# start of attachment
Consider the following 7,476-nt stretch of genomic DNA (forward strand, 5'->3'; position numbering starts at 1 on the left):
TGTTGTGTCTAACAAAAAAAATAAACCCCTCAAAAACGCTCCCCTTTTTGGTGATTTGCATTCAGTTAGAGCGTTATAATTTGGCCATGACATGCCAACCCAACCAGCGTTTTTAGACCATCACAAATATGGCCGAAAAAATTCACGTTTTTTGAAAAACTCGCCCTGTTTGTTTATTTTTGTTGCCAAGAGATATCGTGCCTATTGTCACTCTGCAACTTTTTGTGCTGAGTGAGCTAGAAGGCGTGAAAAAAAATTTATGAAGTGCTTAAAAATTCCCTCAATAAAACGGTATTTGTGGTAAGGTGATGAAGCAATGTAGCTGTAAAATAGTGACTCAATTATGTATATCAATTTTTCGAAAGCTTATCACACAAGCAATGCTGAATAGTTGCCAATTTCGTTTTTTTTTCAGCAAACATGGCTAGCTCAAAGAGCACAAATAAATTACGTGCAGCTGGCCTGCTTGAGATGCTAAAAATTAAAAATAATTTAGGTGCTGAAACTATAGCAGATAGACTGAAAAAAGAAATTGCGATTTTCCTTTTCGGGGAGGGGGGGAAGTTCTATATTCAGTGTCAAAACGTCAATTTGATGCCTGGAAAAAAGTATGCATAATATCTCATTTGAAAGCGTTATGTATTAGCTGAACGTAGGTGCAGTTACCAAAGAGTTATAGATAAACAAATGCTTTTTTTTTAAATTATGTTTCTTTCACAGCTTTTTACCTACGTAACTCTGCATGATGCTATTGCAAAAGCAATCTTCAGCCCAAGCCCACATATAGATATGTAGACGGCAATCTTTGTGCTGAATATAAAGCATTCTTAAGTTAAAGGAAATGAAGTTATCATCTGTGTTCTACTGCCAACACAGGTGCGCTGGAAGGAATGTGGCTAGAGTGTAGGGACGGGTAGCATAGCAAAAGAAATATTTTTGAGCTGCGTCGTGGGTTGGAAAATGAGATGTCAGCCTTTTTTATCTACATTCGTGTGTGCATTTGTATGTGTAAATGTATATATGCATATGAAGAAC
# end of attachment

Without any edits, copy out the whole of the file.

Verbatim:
Consider the following 7,476-nt stretch of genomic DNA (forward strand, 5'->3'; position numbering starts at 1 on the left):
TGTTGTGTCTAACAAAAAAAATAAACCCCTCAAAAACGCTCCCCTTTTTGGTGATTTGCATTCAGTTAGAGCGTTATAATTTGGCCATGACATGCCAACCCAACCAGCGTTTTTAGACCATCACAAATATGGCCGAAAAAATTCACGTTTTTTGAAAAACTCGCCCTGTTTGTTTATTTTTGTTGCCAAGAGATATCGTGCCTATTGTCACTCTGCAACTTTTTGTGCTGAGTGAGCTAGAAGGCGTGAAAAAAAATTTATGAAGTGCTTAAAAATTCCCTCAATAAAACGGTATTTGTGGTAAGGTGATGAAGCAATGTAGCTGTAAAATAGTGACTCAATTATGTATATCAATTTTTCGAAAGCTTATCACACAAGCAATGCTGAATAGTTGCCAATTTCGTTTTTTTTTCAGCAAACATGGCTAGCTCAAAGAGCACAAATAAATTACGTGCAGCTGGCCTGCTTGAGATGCTAAAAATTAAAAATAATTTAGGTGCTGAAACTATAGCAGATAGACTGAAAAAAGAAATTGCGATTTTCCTTTTCGGGGAGGGGGGGAAGTTCTATATTCAGTGTCAAAACGTCAATTTGATGCCTGGAAAAAAGTATGCATAATATCTCATTTGAAAGCGTTATGTATTAGCTGAACGTAGGTGCAGTTACCAAAGAGTTATAGATAAACAAATGCTTTTTTTTTAAATTATGTTTCTTTCACAGCTTTTTACCTACGTAACTCTGCATGATGCTATTGCAAAAGCAATCTTCAGCCCAAGCCCACATATAGATATGTAGACGGCAATCTTTGTGCTGAATATAAAGCATTCTTAAGTTAAAGGAAATGAAGTTATCATCTGTGTTCTACTGCCAACACAGGTGCGCTGGAAGGAATGTGGCTAGAGTGTAGGGACGGGTAGCATAGCAAAAGAAATATTTTTGAGCTGCGTCGTGGGTTGGAAAATGAGATGTCAGCCTTTTTTATCTACATTCGTGTGTGCATTTGTATGTGTAAATGTATATATGCATATGAAGAAC